Dorsía Smith Silva

 

MEDITATION ON GEORGES, 1998

I awake to the steel drum rain and shouting wind.
The sky is raging with blue-black clouds,
drunk with crystals.
Lights die like leaves in winter
and force the use of white tea candles,
giving a colorless glow.
Just enough to see the boy from next door
jump into a canoe and paddle up the street,
now a newborn river,
bathed in falling corrugated zinc and yesterday’s trash.

Hurricane Georges has hit Puerto Rico with winds of over 115 miles per hour. It has devastated
lands, homes, and many businesses. So far, the death toll is 563 in the Caribbean, but more
deaths are expected.

I stay in the living room,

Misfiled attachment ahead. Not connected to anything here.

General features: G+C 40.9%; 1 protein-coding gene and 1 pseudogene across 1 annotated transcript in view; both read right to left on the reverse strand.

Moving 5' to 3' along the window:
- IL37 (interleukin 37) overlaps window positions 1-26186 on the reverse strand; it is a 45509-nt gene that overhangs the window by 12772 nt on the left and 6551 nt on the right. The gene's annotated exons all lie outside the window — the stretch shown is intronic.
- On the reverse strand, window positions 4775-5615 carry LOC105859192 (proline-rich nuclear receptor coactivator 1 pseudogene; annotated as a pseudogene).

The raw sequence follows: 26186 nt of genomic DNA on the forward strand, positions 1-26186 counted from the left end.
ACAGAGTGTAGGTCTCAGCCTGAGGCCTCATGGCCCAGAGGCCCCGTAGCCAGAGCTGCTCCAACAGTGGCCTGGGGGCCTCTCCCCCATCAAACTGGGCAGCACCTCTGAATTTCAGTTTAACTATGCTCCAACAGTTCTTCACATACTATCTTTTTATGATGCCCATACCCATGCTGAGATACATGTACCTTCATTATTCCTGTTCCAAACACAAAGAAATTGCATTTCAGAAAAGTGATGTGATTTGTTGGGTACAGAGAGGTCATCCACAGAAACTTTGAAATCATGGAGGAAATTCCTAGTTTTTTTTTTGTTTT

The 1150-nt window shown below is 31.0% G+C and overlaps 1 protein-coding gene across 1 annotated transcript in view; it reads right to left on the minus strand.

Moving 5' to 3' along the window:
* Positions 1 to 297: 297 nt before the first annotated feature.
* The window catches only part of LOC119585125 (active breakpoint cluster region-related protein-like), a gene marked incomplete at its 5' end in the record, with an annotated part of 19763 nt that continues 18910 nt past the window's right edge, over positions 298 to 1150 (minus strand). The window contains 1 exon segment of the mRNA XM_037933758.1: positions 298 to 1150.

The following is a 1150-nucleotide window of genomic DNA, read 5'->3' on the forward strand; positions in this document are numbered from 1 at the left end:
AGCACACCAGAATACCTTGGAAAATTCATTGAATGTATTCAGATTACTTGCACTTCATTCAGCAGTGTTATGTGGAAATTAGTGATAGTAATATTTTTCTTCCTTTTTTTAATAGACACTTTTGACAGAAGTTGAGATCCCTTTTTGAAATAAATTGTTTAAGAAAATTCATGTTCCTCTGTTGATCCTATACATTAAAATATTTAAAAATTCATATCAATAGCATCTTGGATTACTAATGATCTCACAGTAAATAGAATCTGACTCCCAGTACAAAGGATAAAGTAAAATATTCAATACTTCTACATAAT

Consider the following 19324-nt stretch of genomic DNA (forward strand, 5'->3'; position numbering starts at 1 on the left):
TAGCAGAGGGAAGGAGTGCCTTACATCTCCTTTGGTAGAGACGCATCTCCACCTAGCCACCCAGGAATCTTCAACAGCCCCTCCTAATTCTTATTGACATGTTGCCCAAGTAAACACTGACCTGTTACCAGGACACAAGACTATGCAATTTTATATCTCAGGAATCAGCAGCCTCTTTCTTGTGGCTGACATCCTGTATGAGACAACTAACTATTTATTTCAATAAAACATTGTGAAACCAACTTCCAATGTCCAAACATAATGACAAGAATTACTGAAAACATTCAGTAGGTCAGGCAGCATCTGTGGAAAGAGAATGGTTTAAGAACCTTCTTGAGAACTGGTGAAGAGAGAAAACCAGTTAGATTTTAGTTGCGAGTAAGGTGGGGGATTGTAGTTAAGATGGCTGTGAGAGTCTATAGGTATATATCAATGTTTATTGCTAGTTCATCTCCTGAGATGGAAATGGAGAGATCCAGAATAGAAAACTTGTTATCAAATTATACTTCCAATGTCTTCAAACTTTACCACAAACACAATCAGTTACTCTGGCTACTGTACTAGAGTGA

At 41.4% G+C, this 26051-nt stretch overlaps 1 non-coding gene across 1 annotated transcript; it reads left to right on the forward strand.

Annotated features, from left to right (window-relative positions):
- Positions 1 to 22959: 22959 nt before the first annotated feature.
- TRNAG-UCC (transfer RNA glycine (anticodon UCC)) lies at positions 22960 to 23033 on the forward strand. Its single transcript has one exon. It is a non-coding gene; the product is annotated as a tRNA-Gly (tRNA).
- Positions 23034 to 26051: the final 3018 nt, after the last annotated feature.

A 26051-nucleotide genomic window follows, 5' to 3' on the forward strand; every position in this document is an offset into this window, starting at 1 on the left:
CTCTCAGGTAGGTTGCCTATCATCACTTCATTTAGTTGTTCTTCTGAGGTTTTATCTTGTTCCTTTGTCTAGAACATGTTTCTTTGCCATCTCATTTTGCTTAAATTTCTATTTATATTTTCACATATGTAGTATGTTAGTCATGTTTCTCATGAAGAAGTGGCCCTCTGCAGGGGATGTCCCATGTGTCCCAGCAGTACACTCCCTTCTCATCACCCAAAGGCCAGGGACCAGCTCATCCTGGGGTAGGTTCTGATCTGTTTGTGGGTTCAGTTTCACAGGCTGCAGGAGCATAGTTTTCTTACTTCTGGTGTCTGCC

surrounded by my seventy-year home,
bought and paid for with years of heavy-hand work.
Every room has a memory:
the time Esmeralda danced plena,
the night Pedro had too much to drink at Carnival,
and when I prided myself on playing drums like Tito.

More than 25, 000 people in Puerto Rico were forced to evacuate their homes because of
Hurricane Georges. The 400-plus shelters are full and have reached the capacity limit.

The sky turns silent
and the rain crashes against my window.
I think of this house,
now hostage to flooding and sliding.
Who can name this waiting,
spinning hours like an endless alphabet.
I breathe an echo,
returning syllables over growing waves.